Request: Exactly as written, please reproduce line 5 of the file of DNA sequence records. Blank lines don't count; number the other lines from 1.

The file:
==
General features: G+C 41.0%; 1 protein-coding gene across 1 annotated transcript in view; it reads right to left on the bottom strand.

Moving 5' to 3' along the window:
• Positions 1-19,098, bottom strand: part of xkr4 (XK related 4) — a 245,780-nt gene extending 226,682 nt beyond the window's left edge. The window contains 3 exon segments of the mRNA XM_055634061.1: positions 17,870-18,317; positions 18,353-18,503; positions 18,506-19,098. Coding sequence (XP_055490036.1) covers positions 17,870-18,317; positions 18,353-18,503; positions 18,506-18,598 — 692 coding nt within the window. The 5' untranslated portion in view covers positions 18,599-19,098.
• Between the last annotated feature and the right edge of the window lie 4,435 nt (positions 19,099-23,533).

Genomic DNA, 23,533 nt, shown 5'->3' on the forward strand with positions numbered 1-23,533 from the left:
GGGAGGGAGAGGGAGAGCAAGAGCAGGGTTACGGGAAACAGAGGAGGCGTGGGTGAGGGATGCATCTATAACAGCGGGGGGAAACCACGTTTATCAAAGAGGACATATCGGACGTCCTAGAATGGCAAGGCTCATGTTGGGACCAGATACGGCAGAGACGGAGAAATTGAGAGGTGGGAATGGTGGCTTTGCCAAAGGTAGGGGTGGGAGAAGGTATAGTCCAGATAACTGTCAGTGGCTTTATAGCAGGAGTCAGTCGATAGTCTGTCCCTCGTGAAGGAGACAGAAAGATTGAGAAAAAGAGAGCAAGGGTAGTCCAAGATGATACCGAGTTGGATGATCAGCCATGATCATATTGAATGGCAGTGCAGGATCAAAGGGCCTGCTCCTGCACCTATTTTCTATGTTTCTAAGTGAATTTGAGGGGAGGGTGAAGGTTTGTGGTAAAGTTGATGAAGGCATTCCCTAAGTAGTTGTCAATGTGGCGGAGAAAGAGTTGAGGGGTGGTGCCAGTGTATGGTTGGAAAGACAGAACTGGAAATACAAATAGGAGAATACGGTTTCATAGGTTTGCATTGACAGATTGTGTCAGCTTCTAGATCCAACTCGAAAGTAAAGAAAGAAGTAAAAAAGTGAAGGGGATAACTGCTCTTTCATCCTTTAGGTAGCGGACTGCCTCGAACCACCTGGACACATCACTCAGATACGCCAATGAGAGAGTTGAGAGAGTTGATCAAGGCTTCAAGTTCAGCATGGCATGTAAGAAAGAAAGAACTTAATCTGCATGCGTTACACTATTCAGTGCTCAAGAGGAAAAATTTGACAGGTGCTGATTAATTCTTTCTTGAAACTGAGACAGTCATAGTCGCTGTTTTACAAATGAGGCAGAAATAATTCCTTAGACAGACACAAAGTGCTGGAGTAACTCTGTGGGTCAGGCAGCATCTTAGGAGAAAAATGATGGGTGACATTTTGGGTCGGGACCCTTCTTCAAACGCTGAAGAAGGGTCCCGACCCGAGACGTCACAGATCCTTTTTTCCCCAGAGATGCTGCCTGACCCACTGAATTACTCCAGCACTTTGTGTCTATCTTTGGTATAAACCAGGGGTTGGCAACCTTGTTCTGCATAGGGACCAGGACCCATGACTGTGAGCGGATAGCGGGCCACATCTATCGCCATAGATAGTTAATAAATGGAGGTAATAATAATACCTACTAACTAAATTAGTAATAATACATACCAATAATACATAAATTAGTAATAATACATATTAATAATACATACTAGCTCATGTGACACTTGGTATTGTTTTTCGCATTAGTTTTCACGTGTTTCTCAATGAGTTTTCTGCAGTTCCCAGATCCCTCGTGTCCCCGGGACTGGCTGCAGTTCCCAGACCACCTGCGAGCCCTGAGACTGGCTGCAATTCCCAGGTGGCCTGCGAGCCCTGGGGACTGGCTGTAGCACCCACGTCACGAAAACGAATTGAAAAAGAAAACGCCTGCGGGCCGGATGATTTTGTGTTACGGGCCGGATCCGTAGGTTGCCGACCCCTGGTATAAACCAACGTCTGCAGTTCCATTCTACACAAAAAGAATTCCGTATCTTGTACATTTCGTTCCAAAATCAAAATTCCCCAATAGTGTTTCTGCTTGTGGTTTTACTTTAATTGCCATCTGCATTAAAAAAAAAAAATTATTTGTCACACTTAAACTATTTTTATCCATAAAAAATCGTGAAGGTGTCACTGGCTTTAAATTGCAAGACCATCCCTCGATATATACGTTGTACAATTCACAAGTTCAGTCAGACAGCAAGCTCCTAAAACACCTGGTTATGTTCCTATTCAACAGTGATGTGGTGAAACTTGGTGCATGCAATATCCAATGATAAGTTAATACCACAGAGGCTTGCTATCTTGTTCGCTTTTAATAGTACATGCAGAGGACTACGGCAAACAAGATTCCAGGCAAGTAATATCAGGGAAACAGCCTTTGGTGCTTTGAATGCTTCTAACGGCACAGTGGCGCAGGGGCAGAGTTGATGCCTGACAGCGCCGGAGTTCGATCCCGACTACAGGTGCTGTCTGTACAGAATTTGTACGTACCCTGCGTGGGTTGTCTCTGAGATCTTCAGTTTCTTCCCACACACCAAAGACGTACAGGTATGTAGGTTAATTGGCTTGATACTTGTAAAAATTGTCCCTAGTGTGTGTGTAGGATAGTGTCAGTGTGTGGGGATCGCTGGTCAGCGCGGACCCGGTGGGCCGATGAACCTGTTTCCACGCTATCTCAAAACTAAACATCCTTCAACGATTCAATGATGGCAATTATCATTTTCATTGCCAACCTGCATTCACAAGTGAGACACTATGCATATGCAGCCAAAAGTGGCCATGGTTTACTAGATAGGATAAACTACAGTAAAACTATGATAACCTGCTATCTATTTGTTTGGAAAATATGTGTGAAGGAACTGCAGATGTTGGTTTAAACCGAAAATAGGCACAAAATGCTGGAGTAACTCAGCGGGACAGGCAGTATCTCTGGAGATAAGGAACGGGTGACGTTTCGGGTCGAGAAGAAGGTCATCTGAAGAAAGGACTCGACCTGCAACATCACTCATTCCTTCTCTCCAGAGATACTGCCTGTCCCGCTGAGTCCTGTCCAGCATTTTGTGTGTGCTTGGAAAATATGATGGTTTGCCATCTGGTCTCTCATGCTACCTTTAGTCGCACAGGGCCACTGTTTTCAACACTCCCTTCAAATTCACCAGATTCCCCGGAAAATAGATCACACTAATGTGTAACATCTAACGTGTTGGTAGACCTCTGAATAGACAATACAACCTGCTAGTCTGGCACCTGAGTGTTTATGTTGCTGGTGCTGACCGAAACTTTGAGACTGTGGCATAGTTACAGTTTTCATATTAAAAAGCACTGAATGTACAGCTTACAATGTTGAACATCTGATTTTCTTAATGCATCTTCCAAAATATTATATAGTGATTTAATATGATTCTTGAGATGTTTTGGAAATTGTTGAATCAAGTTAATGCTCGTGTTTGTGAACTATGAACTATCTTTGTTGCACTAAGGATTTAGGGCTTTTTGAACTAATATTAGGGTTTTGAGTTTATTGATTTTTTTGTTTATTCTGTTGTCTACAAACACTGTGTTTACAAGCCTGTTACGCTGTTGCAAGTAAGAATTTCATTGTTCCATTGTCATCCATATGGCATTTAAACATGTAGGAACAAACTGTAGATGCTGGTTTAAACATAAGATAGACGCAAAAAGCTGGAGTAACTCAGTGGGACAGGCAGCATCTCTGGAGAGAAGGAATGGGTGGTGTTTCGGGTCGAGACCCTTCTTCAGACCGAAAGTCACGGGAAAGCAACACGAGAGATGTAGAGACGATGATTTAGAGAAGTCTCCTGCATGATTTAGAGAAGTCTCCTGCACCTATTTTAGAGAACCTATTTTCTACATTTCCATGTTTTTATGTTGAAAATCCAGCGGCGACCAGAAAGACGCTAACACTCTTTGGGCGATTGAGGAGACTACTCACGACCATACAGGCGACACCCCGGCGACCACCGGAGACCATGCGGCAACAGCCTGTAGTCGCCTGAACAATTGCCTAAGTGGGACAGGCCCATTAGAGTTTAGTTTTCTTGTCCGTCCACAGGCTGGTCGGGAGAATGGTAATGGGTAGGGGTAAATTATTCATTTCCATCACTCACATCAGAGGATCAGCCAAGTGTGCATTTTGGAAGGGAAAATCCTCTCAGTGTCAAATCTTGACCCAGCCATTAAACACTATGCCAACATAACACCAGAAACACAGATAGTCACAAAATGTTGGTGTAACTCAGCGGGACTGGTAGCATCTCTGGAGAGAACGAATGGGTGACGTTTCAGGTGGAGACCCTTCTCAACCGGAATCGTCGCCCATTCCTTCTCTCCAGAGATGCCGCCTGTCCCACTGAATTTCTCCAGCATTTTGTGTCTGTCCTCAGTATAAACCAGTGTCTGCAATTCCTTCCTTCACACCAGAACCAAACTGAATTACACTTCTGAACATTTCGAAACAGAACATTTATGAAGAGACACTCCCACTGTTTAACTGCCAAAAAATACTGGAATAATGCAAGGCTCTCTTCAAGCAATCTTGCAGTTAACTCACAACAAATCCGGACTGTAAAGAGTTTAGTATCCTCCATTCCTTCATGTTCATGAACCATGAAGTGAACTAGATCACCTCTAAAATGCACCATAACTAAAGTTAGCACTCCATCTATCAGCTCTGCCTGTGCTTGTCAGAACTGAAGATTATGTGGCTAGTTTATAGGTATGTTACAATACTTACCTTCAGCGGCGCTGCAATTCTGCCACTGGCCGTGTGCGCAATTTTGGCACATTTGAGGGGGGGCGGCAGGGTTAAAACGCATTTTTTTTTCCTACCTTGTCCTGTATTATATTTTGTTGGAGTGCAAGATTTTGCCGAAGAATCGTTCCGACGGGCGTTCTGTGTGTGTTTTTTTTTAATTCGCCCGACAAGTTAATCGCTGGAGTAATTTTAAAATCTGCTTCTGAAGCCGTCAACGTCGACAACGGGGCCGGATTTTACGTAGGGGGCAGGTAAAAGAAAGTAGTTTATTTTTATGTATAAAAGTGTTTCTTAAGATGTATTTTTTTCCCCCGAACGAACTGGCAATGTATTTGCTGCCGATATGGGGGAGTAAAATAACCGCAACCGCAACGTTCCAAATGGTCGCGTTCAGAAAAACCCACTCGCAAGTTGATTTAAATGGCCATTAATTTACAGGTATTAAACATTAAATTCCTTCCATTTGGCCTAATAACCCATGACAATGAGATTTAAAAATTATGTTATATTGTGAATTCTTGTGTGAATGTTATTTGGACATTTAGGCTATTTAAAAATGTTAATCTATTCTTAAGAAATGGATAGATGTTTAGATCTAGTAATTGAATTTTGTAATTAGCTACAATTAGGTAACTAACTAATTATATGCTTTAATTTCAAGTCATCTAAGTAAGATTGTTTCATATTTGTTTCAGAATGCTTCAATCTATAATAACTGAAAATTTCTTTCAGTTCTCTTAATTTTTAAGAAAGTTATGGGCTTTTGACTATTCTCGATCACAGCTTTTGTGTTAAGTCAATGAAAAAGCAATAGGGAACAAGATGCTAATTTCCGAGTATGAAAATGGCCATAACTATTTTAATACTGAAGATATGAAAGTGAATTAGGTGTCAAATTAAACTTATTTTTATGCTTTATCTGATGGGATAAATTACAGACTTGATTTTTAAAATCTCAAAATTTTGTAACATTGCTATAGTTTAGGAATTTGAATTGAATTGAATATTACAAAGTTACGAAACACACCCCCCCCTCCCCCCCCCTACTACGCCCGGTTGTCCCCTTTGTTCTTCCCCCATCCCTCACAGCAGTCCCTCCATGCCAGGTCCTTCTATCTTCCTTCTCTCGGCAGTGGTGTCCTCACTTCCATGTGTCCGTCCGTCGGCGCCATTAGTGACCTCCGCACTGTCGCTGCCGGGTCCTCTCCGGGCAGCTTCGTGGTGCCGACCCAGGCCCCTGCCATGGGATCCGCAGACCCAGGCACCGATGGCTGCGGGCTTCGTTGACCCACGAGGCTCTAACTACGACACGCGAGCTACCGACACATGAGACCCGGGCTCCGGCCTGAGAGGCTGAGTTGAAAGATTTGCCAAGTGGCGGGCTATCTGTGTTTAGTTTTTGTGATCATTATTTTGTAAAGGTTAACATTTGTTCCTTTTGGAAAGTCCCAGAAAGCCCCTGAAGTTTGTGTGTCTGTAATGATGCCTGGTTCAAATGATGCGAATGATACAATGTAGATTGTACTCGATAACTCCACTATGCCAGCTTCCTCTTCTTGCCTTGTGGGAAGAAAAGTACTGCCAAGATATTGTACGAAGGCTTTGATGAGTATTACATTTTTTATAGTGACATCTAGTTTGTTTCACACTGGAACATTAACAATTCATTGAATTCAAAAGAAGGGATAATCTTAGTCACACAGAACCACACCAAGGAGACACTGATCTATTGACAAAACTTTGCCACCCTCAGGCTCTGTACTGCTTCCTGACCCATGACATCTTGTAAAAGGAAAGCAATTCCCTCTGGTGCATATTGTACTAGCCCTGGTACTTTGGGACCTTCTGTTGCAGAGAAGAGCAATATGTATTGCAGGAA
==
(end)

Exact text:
Genomic DNA, 23,533 nt, shown 5'->3' on the forward strand with positions numbered 1-23,533 from the left: